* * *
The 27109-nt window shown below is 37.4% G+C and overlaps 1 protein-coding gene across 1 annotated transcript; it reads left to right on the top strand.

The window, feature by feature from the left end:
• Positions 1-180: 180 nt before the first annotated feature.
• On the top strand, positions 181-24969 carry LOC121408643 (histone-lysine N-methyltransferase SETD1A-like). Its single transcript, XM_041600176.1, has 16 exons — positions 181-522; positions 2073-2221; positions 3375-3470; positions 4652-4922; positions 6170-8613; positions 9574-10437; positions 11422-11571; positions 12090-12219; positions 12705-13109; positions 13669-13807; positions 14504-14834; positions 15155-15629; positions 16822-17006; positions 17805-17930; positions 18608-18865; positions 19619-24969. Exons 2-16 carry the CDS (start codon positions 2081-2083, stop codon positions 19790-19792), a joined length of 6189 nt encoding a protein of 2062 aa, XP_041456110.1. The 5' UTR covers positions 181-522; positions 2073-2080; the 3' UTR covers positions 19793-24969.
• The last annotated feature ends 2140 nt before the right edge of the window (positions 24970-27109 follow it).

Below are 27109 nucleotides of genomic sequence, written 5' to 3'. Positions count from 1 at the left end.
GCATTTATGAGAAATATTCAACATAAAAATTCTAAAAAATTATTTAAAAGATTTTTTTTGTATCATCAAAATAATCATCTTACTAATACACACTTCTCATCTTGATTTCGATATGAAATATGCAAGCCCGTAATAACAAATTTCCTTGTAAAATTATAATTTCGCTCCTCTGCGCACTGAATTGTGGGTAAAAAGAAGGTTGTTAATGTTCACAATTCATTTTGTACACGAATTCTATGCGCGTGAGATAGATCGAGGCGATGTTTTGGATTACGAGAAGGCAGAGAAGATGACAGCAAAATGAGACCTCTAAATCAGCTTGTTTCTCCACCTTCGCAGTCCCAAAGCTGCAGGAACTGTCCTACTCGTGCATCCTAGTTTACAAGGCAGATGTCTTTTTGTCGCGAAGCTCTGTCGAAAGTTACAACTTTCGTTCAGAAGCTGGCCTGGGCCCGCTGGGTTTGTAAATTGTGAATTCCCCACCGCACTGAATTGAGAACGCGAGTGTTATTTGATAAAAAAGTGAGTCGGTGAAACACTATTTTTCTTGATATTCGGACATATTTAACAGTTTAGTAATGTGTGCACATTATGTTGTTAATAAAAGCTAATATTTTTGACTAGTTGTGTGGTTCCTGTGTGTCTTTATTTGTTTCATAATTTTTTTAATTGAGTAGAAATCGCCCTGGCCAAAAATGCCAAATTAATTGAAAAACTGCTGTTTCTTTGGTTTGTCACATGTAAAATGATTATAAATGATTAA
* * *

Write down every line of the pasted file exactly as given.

The 27109-nt window shown below is 37.4% G+C and overlaps 1 protein-coding gene across 1 annotated transcript; it reads left to right on the top strand.

The window, feature by feature from the left end:
• Positions 1-180: 180 nt before the first annotated feature.
• On the top strand, positions 181-24969 carry LOC121408643 (histone-lysine N-methyltransferase SETD1A-like). Its single transcript, XM_041600176.1, has 16 exons — positions 181-522; positions 2073-2221; positions 3375-3470; positions 4652-4922; positions 6170-8613; positions 9574-10437; positions 11422-11571; positions 12090-12219; positions 12705-13109; positions 13669-13807; positions 14504-14834; positions 15155-15629; positions 16822-17006; positions 17805-17930; positions 18608-18865; positions 19619-24969. Exons 2-16 carry the CDS (start codon positions 2081-2083, stop codon positions 19790-19792), a joined length of 6189 nt encoding a protein of 2062 aa, XP_041456110.1. The 5' UTR covers positions 181-522; positions 2073-2080; the 3' UTR covers positions 19793-24969.
• The last annotated feature ends 2140 nt before the right edge of the window (positions 24970-27109 follow it).

Below are 27109 nucleotides of genomic sequence, written 5' to 3'. Positions count from 1 at the left end.
GCATTTATGAGAAATATTCAACATAAAAATTCTAAAAAATTATTTAAAAGATTTTTTTTGTATCATCAAAATAATCATCTTACTAATACACACTTCTCATCTTGATTTCGATATGAAATATGCAAGCCCGTAATAACAAATTTCCTTGTAAAATTATAATTTCGCTCCTCTGCGCACTGAATTGTGGGTAAAAAGAAGGTTGTTAATGTTCACAATTCATTTTGTACACGAATTCTATGCGCGTGAGATAGATCGAGGCGATGTTTTGGATTACGAGAAGGCAGAGAAGATGACAGCAAAATGAGACCTCTAAATCAGCTTGTTTCTCCACCTTCGCAGTCCCAAAGCTGCAGGAACTGTCCTACTCGTGCATCCTAGTTTACAAGGCAGATGTCTTTTTGTCGCGAAGCTCTGTCGAAAGTTACAACTTTCGTTCAGAAGCTGGCCTGGGCCCGCTGGGTTTGTAAATTGTGAATTCCCCACCGCACTGAATTGAGAACGCGAGTGTTATTTGATAAAAAAGTGAGTCGGTGAAACACTATTTTTCTTGATATTCGGACATATTTAACAGTTTAGTAATGTGTGCACATTATGTTGTTAATAAAAGCTAATATTTTTGACTAGTTGTGTGGTTCCTGTGTGTCTTTATTTGTTTCATAATTTTTTTAATTGAGTAGAAATCGCCCTGGCCAAAAATGCCAAATTAATTGAAAAACTGCTGTTTCTTTGGTTTGTCACATGTAAAATGATTATAAATGATTAA